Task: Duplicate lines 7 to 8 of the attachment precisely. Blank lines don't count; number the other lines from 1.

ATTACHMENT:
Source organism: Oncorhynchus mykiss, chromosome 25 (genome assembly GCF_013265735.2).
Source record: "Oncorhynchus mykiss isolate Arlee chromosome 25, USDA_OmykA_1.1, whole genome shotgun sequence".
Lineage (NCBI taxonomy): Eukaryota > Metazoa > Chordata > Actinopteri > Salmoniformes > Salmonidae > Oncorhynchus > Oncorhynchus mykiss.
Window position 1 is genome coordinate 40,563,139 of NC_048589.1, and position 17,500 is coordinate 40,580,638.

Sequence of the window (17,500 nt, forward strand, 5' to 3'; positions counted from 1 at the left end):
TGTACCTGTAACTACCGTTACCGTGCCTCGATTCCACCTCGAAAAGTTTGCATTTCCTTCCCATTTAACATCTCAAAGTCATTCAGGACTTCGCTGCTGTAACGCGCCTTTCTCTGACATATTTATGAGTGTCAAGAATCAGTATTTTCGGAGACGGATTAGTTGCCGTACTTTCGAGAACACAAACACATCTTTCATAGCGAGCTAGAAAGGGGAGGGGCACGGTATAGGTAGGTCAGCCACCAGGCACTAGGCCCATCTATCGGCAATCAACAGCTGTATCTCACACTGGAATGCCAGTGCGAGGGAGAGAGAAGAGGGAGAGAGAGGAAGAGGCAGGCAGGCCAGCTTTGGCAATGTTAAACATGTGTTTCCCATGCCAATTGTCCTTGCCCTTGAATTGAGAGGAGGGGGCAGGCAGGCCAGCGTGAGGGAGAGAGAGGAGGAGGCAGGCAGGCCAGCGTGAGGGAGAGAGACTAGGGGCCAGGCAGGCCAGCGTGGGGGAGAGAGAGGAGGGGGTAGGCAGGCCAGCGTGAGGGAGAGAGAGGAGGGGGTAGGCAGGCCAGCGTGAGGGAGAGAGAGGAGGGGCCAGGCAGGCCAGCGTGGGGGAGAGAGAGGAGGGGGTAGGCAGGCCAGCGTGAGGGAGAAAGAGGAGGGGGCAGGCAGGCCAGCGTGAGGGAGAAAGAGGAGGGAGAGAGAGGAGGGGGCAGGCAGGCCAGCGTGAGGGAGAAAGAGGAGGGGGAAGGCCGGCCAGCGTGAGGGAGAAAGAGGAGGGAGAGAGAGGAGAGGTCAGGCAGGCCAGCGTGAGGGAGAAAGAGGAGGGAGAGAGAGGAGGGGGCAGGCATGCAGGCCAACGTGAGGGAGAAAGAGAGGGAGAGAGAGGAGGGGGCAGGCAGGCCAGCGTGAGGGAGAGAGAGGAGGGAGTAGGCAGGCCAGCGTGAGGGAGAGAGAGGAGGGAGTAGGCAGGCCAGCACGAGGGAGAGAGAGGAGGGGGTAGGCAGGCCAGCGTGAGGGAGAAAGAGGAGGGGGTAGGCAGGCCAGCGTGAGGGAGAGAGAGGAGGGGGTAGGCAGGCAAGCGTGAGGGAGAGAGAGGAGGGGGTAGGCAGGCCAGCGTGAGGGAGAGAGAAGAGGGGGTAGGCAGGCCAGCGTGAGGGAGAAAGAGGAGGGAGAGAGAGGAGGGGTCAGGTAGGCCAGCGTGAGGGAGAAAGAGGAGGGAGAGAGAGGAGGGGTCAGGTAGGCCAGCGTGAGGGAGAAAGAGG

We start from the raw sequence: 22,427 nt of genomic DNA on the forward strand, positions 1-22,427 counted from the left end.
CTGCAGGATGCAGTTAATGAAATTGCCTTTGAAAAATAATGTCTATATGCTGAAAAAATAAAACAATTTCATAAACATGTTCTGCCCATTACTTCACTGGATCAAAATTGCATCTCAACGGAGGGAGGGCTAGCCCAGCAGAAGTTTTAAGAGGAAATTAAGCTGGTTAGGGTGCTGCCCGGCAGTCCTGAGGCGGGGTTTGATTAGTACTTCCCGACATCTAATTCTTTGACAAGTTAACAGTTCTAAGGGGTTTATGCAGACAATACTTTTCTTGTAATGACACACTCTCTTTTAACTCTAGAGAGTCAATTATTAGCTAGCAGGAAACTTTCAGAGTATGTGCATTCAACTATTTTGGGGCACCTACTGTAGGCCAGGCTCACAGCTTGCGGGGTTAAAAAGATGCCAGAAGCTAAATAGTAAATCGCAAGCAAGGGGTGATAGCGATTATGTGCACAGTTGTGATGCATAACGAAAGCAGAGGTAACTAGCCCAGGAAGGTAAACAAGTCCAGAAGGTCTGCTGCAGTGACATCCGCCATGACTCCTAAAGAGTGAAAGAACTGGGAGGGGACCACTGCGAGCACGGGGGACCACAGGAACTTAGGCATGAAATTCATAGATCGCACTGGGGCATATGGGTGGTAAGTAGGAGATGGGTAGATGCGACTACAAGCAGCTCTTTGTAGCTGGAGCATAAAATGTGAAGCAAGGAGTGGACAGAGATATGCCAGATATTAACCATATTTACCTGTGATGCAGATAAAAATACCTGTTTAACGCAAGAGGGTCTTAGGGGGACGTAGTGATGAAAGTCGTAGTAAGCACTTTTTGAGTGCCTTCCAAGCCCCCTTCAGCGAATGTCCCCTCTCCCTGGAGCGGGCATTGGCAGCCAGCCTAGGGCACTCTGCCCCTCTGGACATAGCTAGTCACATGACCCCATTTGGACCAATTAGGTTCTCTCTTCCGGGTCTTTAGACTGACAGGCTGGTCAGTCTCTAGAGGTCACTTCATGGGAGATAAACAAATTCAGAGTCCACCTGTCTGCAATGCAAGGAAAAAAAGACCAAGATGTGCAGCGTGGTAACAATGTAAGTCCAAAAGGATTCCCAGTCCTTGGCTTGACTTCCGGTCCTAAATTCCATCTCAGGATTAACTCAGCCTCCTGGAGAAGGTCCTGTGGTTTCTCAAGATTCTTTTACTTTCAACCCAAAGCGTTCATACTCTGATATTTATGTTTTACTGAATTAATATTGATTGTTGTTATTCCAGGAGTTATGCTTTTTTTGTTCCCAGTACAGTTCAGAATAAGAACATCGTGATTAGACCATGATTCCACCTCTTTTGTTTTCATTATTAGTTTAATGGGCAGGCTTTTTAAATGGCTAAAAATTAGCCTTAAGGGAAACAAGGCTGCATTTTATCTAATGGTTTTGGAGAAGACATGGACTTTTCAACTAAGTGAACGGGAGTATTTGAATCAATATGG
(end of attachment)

We start from the raw sequence: 22,427 nt of genomic DNA on the forward strand, positions 1-22,427 counted from the left end.
CTGCAGGATGCAGTTAATGAAATTGCCTTTGAAAAATAATGTCTATATGCTGAAAAAATAAAACAATTTCATAAACATGTTCTGCCCATTACTTCACTGGATCAAAATTGCATCTCAACGGAGGGAGGGCTAGCCCAGCAGAAGTTTTAAGAGGAAATTAAGCTGGTTAGGGTGCTGCCCGGCAGTCCTGAGGCGGGGTTTGATTAGTACTTCCCGACATCTAATTCTTTGACAAGTTAACAGTTCTAAGGGGTTTATGCAGACAATACTTTTCTTGTAATGACACACTCTCTTTTAACTCTAGAGAGTCAATTATTAGCTAGCAGGAAACTTTCAGAGTATGTGCATTCAACTATTTTGGGGCACCTACTGTAGGCCAGGCTCACAGCTTGCGGGGTTAAAAAGATGCCAGAAGCTAAATAGTAAATCGCAAGCAAGGGGTGATAGCGATTATGTGCACAGTTGTGATGCATAACGAAAGCAGAGGTAACTAGCCCAGGAAGGTAAACAAGTCCAGAAGGTCTGCTGCAGTGACATCCGCCATGACTCCTAAAGAGTGAAAGAACTGGGAGGGGACCACTGCGAGCACGGGGGACCACAGGAACTTAGGCATGAAATTCATAGATCGCACTGGGGCATATGGGTGGTAAGTAGGAGATGGGTAGATGCGACTACAAGCAGCTCTTTGTAGCTGGAGCATAAAATGTGAAGCAAGGAGTGGACAGAGATATGCCAGATATTAACCATATTTACCTGTGATGCAGATAAAAATACCTGTTTAACGCAAGAGGGTCTTAGGGGGACGTAGTGATGAAAGTCGTAGTAAGCACTTTTTGAGTGCCTTCCAAGCCCCCTTCAGCGAATGTCCCCTCTCCCTGGAGCGGGCATTGGCAGCCAGCCTAGGGCACTCTGCCCCTCTGGACATAGCTAGTCACATGACCCCATTTGGACCAATTAGGTTCTCTCTTCCGGGTCTTTAGACTGACAGGCTGGTCAGTCTCTAGAGGTCACTTCATGGGAGATAAACAAATTCAGAGTCCACCTGTCTGCAATGCAAGGAAAAAAAGACCAAGATGTGCAGCGTGGTAACAATGTAAGTCCAAAAGGATTCCCAGTCCTTGGCTTGACTTCCGGTCCTAAATTCCATCTCAGGATTAACTCAGCCTCCTGGAGAAGGTCCTGTGGTTTCTCAAGATTCTTTTACTTTCAACCCAAAGCGTTCATACTCTGATATTTATGTTTTACTGAATTAATATTGATTGTTGTTATTCCAGGAGTTATGCTTTTTTTGTTCCCAGTACAGTTCAGAATAAGAACATCGTGATTAGACCATGATTCCACCTCTTTTGTTTTCATTATTAGTTTAATGGGCAGGCTTTTTAAATGGCTAAAAATTAGCCTTAAGGGAAACAAGGCTGCATTTTATCTAATGGTTTTGGAGAAGACATGGACTTTTCAACTAAGTGAACGGGAGTATTTGAATCAATATGG